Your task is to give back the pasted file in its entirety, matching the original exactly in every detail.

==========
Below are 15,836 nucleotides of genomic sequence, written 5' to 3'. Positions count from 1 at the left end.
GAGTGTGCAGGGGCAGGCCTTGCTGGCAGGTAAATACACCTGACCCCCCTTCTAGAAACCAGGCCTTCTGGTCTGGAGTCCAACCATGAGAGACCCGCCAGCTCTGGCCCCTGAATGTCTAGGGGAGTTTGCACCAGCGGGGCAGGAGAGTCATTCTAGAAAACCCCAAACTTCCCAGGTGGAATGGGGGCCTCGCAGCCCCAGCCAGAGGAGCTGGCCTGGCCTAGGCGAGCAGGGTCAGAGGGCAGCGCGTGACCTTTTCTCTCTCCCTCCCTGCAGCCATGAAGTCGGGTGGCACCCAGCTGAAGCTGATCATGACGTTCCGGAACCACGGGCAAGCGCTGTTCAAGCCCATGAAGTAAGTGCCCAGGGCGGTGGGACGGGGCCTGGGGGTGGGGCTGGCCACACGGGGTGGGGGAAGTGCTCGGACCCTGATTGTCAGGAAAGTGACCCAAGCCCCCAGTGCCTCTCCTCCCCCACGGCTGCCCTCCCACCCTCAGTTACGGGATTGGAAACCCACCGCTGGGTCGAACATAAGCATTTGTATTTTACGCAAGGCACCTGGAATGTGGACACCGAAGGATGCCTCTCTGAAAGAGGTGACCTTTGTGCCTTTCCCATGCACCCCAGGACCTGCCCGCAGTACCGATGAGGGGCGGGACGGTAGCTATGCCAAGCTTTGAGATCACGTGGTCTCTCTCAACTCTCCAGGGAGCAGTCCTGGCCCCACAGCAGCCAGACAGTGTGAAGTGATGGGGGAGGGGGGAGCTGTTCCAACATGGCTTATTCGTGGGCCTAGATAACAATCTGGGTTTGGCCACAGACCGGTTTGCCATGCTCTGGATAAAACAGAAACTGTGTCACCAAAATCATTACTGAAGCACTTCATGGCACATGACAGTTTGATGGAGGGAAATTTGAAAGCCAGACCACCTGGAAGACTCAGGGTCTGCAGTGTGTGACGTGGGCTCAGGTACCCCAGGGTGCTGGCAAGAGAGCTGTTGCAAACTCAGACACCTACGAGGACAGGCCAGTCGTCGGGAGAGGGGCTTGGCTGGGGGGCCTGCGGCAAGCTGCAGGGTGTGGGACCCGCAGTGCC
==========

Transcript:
Below are 15,836 nucleotides of genomic sequence, written 5' to 3'. Positions count from 1 at the left end.
GAGTGTGCAGGGGCAGGCCTTGCTGGCAGGTAAATACACCTGACCCCCCTTCTAGAAACCAGGCCTTCTGGTCTGGAGTCCAACCATGAGAGACCCGCCAGCTCTGGCCCCTGAATGTCTAGGGGAGTTTGCACCAGCGGGGCAGGAGAGTCATTCTAGAAAACCCCAAACTTCCCAGGTGGAATGGGGGCCTCGCAGCCCCAGCCAGAGGAGCTGGCCTGGCCTAGGCGAGCAGGGTCAGAGGGCAGCGCGTGACCTTTTCTCTCTCCCTCCCTGCAGCCATGAAGTCGGGTGGCACCCAGCTGAAGCTGATCATGACGTTCCGGAACCACGGGCAAGCGCTGTTCAAGCCCATGAAGTAAGTGCCCAGGGCGGTGGGACGGGGCCTGGGGGTGGGGCTGGCCACACGGGGTGGGGGAAGTGCTCGGACCCTGATTGTCAGGAAAGTGACCCAAGCCCCCAGTGCCTCTCCTCCCCCACGGCTGCCCTCCCACCCTCAGTTACGGGATTGGAAACCCACCGCTGGGTCGAACATAAGCATTTGTATTTTACGCAAGGCACCTGGAATGTGGACACCGAAGGATGCCTCTCTGAAAGAGGTGACCTTTGTGCCTTTCCCATGCACCCCAGGACCTGCCCGCAGTACCGATGAGGGGCGGGACGGTAGCTATGCCAAGCTTTGAGATCACGTGGTCTCTCTCAACTCTCCAGGGAGCAGTCCTGGCCCCACAGCAGCCAGACAGTGTGAAGTGATGGGGGAGGGGGGAGCTGTTCCAACATGGCTTATTCGTGGGCCTAGATAACAATCTGGGTTTGGCCACAGACCGGTTTGCCATGCTCTGGATAAAACAGAAACTGTGTCACCAAAATCATTACTGAAGCACTTCATGGCACATGACAGTTTGATGGAGGGAAATTTGAAAGCCAGACCACCTGGAAGACTCAGGGTCTGCAGTGTGTGACGTGGGCTCAGGTACCCCAGGGTGCTGGCAAGAGAGCTGTTGCAAACTCAGACACCTACGAGGACAGGCCAGTCGTCGGGAGAGGGGCTTGGCTGGGGGGCCTGCGGCAAGCTGCAGGGTGTGGGACCCGCAGTGCC